We  are  trying  that   “Indian  Made  Steel”  can  be defined in the light of existing Public Procurement Bill.

This will provide for mandatory procurement from domestic bidders on the grounds of promoting domestic industry. Basically the aim is to emphasize lower life cycle costing while evaluating projects, rather than just looking at the upfront cost alone.

Demand of steel is most important factor from the Make in Steel angle. I am happy that you have devoted most part of the conference to this aspect. There is nodearth of potential for steel demand. You name a core sector and steel is an integral part of it. The need of the hour is to channelize our resources in harnessing this demand.

At Ministry level, we are constantly working to think of and work on ways for increasing steel demand in India.

We  had  the  meeting  of  newly  constituted  Steel Consumer  Council  last  month,  in  which  concrete feedback has come from different stakeholders. We invited suggestions on increasing steel consumption in India on MyGov platform and Ministry is working on implementable suggestions.

We have constituted four task forces and committees of experts and users of steel to formulate strategies to increase steel consumption in India.

The importance that we are giving to this area can be gauged from the fact that we discussed ways and means to increase steel demand in Parliamentary Consultative Committee and urged the members to use their good offices to propagate the message.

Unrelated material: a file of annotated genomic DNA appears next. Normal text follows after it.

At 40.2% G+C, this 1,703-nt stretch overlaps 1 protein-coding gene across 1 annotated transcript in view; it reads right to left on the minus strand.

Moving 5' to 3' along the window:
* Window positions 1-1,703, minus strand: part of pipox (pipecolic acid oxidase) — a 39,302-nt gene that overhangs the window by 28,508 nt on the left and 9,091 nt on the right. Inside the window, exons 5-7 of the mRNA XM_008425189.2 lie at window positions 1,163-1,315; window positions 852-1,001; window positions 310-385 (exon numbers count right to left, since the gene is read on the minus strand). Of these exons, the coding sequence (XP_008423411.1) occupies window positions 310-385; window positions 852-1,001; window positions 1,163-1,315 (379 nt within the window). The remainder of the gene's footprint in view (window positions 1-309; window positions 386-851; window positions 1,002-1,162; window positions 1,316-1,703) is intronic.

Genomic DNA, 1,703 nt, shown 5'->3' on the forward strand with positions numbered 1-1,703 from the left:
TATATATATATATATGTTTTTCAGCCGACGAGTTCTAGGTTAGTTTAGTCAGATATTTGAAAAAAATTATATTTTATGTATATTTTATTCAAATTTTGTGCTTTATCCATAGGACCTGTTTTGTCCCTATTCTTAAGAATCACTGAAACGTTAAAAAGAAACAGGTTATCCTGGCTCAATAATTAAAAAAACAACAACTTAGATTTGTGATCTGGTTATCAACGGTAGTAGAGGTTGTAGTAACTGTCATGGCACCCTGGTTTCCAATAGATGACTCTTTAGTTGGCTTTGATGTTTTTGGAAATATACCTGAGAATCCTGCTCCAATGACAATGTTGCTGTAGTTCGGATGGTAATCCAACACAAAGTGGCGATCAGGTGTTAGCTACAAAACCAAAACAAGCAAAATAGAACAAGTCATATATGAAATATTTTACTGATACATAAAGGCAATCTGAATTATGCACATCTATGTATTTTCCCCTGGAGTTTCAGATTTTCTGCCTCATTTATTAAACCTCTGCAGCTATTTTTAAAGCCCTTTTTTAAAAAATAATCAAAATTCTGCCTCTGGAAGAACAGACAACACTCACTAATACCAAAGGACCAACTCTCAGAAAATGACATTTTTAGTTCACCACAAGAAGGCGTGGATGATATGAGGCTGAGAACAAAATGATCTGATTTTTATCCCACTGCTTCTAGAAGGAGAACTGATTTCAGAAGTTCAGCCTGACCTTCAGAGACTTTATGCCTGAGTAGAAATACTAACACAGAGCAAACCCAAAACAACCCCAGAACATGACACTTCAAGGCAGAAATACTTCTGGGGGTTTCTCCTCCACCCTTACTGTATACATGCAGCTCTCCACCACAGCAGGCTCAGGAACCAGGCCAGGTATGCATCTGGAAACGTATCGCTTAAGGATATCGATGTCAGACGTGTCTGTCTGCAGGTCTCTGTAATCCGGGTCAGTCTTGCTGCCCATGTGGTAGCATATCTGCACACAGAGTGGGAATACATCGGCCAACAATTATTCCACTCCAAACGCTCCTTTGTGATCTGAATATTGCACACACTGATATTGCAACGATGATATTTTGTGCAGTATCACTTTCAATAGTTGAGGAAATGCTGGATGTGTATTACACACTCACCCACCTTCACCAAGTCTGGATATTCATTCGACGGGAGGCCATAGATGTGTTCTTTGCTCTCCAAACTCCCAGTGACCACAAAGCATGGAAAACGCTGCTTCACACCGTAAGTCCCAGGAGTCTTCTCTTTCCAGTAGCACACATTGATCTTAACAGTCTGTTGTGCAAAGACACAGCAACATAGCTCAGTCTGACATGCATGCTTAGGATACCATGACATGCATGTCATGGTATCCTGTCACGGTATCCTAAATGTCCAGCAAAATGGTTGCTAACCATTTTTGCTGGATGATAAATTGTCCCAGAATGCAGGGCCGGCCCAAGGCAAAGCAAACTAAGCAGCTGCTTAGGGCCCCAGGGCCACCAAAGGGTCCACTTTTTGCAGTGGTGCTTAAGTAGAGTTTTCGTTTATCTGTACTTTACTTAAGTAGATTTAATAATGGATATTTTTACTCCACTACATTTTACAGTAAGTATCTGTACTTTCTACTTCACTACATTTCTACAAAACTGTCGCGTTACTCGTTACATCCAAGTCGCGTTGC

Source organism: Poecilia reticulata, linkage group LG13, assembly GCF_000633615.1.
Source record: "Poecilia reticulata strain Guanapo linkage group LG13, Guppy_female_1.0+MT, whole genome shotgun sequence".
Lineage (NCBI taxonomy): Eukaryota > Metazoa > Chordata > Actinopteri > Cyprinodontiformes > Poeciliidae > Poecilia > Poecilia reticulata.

We all know that a record allocation of around Rs. 4 lakh crore has been made for infrastructure sector in the recent budget.

Focus on areas such as ports, roads, affordable housing, physical infrastructure should provide the steel sector necessary impetus to meet its growth targets.

The budget has given infrastructure status to housing and enhanced budget for housing, which is expected to revive domestic steel demand as it will push up demand for construction grade steel particularly those for roofing purposes.

At present around 40 % steel consumption is from construction and infrastructure sectors, and we want to take it to 60 percent in long-term.

In the budget, the Government has waived basic custom duty on nickel and reduced custom duty on specific-use grades of hot-rolled and cold rolled steel coils. The decision to cut down customs duty to on LNG (liquefied natural gas) will boost domestic steel companies that rely on imports to run gas-based steel plants.

All these decisions will go a long way in ensuring that Make in Steel drive is successful in India.